Ranger Kathryn's Arches

May 2, 2014

In this treacherous terrain

Filed under: Uncategorized — Kathryn Colestock-Burke @ 12:50 pm
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Upheaval Dome area is full of cliffs, as seen from this overflight photo I took last week.

Upheaval Dome area is full of cliffs, as seen from this overflight photo I took last week.

Walking two by two in the pitch-black, by starlight and headlamp, we repeatedly called the name of someone we’d never met. An elderly man had wandered away from his RV two hours before sunset without jacket, water, or food. Temperatures are still getting down below freezing each night; he wouldn’t survive until morning if we failed to find him.

Our three “hasty teams” of park rangers got to the trailhead first and began searching in the most likely places — along the steep, cliff-edged Syncline trail — while awaiting search-and-rescue personnel from over an hour away. I’d walked this perilous stretch many times, always in daylight. The new moon afforded no luxury of shadows, and our thin arc of headlamp light gave barely a hint of the chasm a few yards away. Our radios worked only intermittently in these canyons. My imaginative hiking partner presumed a hungry mountain lion lurked nearby, while I was more concerned about our nocturnal rattlesnakes.

I had returned from a long run just before the knock on my door requesting searchers, and was tired, but someone’s life was on the line. As I sat down on a rock ledge to dig in my pack for a chocolate soy milk box, the thup-thup of the arriving helicopter brought encouragement: sixty thousand lumens of light! The K-9 unit, 34 searchers from two counties, and an ambulance crew were already on scene. It was now a race against the clock.

Finding a solo male boot track in a wet sandy wash, we radioed it in. They already had found excellent prints and were on the man’s trail, so we went to the highest exposed point of rock to relieve the very chilled radio relay team. Our job was now to monitor radio traffic and pass messages to and from those without coverage in lower canyons.

High on Upheaval Dome, Emma and I turned off our headlamps and watched the helicopter make pass after pass along the ridge line, shining its spotlight in an area of interest. The pilot’s impressive skills awed us as he hovered over one spot, searching, searching. The radio crackled with news that a person was hunkered down on all fours, not moving; ground rescuers plotted the pilot’s GPS coordinates and soon reached a very cold and disoriented subject. Six hours in, we all breathed a huge sigh of relief. It would be several more hours before all personnel were cleared from the scene.

Sleep was fitful. An hour after sunrise, I was opening the visitor center and welcoming our first guests. “Your park seems rather quiet,” one said. With a heart overflowing with gratitude, I could only murmur, “We prefer it that way.”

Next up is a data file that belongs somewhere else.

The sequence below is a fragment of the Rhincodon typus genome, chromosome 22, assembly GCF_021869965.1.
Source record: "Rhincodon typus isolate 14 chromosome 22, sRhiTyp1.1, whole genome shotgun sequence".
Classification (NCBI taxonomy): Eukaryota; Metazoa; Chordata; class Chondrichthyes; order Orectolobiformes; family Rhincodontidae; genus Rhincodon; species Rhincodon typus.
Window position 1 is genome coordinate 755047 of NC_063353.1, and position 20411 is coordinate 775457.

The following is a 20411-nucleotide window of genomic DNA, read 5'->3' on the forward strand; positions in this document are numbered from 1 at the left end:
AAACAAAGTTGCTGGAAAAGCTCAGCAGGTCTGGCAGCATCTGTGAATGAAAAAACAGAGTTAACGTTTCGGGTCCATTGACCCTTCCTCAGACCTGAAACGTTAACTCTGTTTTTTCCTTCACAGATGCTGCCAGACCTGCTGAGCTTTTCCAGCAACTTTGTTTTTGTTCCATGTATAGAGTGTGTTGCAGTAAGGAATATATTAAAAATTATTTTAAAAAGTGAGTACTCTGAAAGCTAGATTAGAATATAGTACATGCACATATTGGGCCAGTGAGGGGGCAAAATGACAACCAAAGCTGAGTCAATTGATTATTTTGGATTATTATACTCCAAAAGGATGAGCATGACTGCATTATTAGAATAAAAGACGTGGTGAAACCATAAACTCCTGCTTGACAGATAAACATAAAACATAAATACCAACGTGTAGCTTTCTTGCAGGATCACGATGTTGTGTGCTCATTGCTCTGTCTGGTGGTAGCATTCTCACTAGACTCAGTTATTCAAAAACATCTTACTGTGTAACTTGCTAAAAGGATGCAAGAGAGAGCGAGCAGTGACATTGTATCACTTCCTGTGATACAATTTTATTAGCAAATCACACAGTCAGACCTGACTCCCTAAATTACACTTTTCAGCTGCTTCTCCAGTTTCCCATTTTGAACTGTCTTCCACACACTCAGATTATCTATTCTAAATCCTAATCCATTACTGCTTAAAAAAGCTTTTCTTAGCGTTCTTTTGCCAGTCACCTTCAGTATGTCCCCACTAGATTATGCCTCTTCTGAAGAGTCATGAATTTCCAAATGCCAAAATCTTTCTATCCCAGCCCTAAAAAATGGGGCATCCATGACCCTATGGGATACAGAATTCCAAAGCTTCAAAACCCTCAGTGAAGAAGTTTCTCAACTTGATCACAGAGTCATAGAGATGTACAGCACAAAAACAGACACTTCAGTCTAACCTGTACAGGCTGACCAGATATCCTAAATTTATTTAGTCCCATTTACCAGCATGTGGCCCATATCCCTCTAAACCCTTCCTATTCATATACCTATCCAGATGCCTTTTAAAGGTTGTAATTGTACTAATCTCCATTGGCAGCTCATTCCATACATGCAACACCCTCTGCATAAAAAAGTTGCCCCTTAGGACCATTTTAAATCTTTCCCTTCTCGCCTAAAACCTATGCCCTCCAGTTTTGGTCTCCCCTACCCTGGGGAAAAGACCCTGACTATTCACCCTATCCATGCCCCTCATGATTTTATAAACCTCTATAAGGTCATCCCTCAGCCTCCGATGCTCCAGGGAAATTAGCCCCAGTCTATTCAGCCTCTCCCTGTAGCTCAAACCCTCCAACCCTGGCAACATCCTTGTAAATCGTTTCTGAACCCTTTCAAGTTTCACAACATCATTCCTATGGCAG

March 21, 2010

Of deer mice, car keys, and carry-outs

Some days you don’t want to do over.

I opened the Visitor Center and was busy putting money in the till, raising the flag, writing the weather report on the whiteboard… and, out of the corner of my eye, saw a mouse run for cover behind a cardboard box.

We have plenty of mice. They can carry hantavirus (serious) and are not welcome. I walked over to said cardboard box, up against a wall, and kicked it VERY HARD.

Deer mouse bleeds from nose and twitches, but is still alive. Not having latex gloves and bleach solution (necessary to kill hantavirus), I leave it there and continue opening the Visitor Center. It is disposed of (i.e., killed and put out into the food chain) by Joel, just arriving for duty.

My day, and Joel’s day, go downhill from there. I could not find my car keys when I finished my field shift at a viewpoint, and had to radio to the Vis Center to bring me the spare set of car keys for the government vehicle. The entire county can hear my plea. After re-searching every nook and cranny, I find the keys in my SHIRT POCKET (I never put them there) and radio the VC to cancel the previous call. I am embarrassed.

Meanwhile, housemate Joel’s remote ‘Fiery Furnace’ tour is 80% finished when a participant seriously injures her ankle. Unknown whether broken or sprained, a SAR (Search And Rescue) happens and a dozen people help with a litter carry-out. Housemate Lauren is one of the rescuers.

We wind down our day with Lebanese food for dinner — Chef Joel makes falafel and tabouli and all the good stuff.

I hope we do not start out with a mouse tomorrow.

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